A Little Jamaican Subversion

A little Jamaican subversion, with the help of my friends…

There was a capacity audience (not a very large space, but it was filled) at Bookland in New Kingston, on Saturday, 22 December, for the Jamaican launch of Subversive Sonnets. Guyanese poet, actress, playwright, puppeteer and educator, Jean Small, and author, philosopher, poet and painter, St Hope Earl McKenzie, were kind enough to join me in reading poems from the book. Although Subversive Sonnets was published by TSAR Publications in 2012 and is still holding its own (at #77) on amazon.ca’s list of books of poetry from the Caribbean and Latin America, no copies exist in bookshops (to the best of my knowledge), nor have ever done. It seemed perverse not to take advantage of being in Jamdown for a family wedding to introduce my latest, bad-behave, two-year-old creation.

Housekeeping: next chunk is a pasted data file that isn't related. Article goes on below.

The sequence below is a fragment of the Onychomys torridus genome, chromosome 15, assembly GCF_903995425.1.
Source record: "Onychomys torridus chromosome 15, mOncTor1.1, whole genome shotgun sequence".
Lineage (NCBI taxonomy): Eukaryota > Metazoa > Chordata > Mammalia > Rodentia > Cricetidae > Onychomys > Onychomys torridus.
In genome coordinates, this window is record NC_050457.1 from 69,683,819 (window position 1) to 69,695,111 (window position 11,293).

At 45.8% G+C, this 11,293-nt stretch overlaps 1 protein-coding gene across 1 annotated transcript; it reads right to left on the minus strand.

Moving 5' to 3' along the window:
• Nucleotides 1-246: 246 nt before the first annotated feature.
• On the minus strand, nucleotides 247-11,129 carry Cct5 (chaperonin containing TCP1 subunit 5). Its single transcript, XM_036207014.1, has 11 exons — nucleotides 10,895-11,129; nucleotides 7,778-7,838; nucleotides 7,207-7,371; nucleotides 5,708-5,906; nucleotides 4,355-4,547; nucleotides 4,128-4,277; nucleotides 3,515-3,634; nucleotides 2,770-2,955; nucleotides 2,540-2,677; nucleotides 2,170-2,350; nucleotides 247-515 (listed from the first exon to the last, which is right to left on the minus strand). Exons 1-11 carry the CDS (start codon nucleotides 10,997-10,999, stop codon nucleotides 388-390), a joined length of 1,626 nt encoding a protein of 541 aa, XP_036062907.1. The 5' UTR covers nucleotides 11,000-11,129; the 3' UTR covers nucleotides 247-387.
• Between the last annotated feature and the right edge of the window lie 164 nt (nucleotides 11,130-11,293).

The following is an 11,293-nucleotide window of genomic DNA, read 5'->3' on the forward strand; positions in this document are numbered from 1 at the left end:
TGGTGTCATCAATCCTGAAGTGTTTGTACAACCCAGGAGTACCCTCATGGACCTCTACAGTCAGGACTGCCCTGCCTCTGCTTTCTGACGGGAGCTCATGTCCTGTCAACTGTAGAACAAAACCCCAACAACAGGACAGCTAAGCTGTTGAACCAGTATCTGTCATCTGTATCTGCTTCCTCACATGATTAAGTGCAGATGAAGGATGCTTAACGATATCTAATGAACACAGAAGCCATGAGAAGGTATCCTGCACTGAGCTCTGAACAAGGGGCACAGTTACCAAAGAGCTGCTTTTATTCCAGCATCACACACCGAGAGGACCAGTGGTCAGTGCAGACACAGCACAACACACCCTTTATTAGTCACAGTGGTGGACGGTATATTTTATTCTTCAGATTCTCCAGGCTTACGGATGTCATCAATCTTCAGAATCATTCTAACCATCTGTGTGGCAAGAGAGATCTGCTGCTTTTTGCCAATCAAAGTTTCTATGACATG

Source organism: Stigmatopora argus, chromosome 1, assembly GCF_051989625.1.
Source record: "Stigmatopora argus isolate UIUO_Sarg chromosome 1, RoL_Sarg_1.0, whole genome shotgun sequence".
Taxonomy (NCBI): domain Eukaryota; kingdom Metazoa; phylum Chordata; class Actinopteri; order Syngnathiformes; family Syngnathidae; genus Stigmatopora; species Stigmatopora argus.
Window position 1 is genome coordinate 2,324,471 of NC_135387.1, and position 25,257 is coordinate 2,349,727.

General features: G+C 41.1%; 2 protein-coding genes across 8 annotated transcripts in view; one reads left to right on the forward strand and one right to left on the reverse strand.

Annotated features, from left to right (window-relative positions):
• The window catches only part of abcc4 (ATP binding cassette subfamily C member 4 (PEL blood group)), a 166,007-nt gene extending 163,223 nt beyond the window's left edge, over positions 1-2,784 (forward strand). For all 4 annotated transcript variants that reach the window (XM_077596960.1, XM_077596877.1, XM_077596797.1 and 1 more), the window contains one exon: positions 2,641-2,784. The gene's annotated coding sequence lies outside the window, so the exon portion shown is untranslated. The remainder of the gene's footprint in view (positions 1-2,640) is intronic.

As I said to the audience, as one gets older, one realizes that there is little in life that a person accomplishes alone. All of us alive now, together, constitute a community, and it’s groups of us, however large or small, who get things done. In addition, the community of now intersects with another community that threads back through time, by means of our personal and communal histories, and that also engines current events. The terms synchronic and diachronic that I learned long ago when I was studying a little linguistics serve to describe these communities well.